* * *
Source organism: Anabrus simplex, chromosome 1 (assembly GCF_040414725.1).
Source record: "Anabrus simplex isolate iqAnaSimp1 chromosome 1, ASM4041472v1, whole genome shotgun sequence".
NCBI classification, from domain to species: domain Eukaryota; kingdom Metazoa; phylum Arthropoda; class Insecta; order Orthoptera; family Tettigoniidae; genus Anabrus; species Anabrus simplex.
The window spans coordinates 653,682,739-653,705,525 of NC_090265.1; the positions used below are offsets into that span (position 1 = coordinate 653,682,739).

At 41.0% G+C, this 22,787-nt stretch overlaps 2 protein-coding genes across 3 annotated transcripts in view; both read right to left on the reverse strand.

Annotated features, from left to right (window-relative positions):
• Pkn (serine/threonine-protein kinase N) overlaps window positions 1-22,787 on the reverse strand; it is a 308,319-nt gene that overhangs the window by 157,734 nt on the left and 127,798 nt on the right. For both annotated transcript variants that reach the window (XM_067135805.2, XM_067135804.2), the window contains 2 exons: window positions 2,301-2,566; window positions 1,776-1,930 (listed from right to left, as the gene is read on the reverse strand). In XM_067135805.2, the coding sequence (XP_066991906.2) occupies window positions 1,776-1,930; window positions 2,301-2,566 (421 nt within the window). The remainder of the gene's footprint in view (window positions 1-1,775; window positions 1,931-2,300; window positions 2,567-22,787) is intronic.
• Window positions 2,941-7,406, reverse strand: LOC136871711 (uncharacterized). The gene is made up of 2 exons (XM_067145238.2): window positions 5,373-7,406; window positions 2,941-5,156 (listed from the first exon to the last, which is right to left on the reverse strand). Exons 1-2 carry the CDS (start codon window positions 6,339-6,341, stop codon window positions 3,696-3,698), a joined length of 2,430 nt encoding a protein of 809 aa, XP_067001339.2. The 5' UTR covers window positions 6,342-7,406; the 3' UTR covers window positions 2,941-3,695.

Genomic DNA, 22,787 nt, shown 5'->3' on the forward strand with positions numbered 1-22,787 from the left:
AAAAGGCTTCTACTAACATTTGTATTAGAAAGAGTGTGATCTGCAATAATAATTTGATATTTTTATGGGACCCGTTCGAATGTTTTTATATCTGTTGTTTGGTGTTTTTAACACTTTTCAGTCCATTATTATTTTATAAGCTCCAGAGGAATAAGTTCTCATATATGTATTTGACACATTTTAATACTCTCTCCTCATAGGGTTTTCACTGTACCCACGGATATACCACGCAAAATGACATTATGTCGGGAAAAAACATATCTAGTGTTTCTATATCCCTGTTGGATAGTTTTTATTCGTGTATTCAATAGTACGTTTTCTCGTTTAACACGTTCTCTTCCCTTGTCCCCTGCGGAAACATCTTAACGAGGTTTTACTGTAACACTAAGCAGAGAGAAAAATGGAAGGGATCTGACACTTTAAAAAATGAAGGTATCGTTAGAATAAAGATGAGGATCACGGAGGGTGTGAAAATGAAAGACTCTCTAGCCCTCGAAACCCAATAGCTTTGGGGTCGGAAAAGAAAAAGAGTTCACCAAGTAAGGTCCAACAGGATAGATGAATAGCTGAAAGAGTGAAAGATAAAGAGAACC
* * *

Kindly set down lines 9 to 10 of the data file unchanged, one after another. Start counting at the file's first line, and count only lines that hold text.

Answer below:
Genomic DNA, 22,787 nt, shown 5'->3' on the forward strand with positions numbered 1-22,787 from the left:
AAAAGGCTTCTACTAACATTTGTATTAGAAAGAGTGTGATCTGCAATAATAATTTGATATTTTTATGGGACCCGTTCGAATGTTTTTATATCTGTTGTTTGGTGTTTTTAACACTTTTCAGTCCATTATTATTTTATAAGCTCCAGAGGAATAAGTTCTCATATATGTATTTGACACATTTTAATACTCTCTCCTCATAGGGTTTTCACTGTACCCACGGATATACCACGCAAAATGACATTATGTCGGGAAAAAACATATCTAGTGTTTCTATATCCCTGTTGGATAGTTTTTATTCGTGTATTCAATAGTACGTTTTCTCGTTTAACACGTTCTCTTCCCTTGTCCCCTGCGGAAACATCTTAACGAGGTTTTACTGTAACACTAAGCAGAGAGAAAAATGGAAGGGATCTGACACTTTAAAAAATGAAGGTATCGTTAGAATAAAGATGAGGATCACGGAGGGTGTGAAAATGAAAGACTCTCTAGCCCTCGAAACCCAATAGCTTTGGGGTCGGAAAAGAAAAAGAGTTCACCAAGTAAGGTCCAACAGGATAGATGAATAGCTGAAAGAGTGAAAGATAAAGAGAACC